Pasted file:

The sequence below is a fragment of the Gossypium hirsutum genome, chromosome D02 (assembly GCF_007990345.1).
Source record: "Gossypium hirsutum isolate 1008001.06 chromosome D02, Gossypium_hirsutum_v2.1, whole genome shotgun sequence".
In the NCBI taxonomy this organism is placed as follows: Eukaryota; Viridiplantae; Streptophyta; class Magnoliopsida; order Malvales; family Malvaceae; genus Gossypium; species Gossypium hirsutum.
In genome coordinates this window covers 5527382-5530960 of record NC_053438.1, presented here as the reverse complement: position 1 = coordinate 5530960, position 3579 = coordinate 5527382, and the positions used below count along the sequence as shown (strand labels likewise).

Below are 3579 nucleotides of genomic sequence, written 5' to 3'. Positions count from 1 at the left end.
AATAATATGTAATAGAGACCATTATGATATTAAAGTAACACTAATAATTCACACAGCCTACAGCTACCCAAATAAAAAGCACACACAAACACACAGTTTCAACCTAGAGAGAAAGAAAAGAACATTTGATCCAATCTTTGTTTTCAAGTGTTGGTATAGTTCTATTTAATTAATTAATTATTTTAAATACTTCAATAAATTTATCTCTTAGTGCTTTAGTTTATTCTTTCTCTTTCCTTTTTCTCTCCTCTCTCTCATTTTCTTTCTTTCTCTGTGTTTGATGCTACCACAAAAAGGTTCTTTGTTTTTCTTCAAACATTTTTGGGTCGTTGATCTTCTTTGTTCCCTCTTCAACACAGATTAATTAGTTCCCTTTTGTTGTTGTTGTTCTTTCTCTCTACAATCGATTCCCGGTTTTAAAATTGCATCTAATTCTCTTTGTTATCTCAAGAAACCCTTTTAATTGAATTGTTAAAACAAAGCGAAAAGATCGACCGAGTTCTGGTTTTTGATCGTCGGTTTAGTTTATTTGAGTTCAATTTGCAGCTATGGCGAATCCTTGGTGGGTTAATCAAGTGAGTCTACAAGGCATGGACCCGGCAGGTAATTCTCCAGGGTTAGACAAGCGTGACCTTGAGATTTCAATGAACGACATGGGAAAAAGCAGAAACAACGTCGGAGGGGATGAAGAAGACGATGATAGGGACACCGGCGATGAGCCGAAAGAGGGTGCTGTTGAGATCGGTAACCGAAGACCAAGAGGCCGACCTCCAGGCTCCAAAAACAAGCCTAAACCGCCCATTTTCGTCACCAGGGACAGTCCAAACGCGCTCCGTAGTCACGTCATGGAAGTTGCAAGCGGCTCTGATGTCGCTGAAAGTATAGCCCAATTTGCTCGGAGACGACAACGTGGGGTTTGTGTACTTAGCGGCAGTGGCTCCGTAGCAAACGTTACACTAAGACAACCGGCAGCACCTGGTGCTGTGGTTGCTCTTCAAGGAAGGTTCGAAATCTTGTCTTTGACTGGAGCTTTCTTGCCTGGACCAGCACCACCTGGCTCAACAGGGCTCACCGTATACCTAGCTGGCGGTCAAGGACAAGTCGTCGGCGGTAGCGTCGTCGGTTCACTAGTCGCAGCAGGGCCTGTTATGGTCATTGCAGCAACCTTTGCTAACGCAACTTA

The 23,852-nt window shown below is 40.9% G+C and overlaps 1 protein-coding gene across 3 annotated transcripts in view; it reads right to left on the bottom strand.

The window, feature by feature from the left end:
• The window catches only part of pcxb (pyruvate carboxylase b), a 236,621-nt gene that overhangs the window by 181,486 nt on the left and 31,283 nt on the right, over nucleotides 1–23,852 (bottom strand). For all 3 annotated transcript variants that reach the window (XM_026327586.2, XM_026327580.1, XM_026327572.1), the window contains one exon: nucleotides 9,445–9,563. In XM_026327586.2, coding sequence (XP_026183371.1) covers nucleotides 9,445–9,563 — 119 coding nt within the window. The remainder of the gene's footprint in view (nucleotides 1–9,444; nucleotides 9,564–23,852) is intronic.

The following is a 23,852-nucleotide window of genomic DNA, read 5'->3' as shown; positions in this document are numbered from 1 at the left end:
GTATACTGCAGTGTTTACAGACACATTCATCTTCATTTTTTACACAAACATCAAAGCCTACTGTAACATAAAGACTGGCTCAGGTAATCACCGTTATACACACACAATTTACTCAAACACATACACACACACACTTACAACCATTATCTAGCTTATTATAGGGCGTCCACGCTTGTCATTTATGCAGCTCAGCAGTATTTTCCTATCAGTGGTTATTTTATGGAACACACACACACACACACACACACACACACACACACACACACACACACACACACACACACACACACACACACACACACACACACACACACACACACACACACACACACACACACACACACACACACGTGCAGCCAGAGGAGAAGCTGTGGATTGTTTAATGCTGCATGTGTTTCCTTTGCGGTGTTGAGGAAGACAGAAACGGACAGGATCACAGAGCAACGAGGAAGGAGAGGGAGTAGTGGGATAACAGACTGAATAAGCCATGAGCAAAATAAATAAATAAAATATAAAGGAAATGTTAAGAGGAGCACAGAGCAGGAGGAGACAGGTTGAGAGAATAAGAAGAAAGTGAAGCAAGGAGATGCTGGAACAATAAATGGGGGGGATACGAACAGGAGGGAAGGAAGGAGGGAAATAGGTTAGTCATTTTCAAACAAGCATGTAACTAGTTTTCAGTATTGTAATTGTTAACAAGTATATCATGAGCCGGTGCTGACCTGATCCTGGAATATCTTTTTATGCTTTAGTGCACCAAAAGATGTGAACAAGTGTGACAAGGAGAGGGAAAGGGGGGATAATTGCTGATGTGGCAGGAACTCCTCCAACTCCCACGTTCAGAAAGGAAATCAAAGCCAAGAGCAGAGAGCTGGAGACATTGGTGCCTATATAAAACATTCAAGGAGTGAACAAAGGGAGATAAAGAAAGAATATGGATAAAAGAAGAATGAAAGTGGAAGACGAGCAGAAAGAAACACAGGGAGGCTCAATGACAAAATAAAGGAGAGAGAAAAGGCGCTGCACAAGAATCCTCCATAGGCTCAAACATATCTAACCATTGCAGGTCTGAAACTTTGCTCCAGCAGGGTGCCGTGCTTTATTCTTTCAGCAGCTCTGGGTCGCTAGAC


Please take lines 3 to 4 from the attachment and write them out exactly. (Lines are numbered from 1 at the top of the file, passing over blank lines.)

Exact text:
In the NCBI taxonomy this organism is placed as follows: Eukaryota; Viridiplantae; Streptophyta; class Magnoliopsida; order Malvales; family Malvaceae; genus Gossypium; species Gossypium hirsutum.
In genome coordinates this window covers 5527382-5530960 of record NC_053438.1, presented here as the reverse complement: position 1 = coordinate 5530960, position 3579 = coordinate 5527382, and the positions used below count along the sequence as shown (strand labels likewise).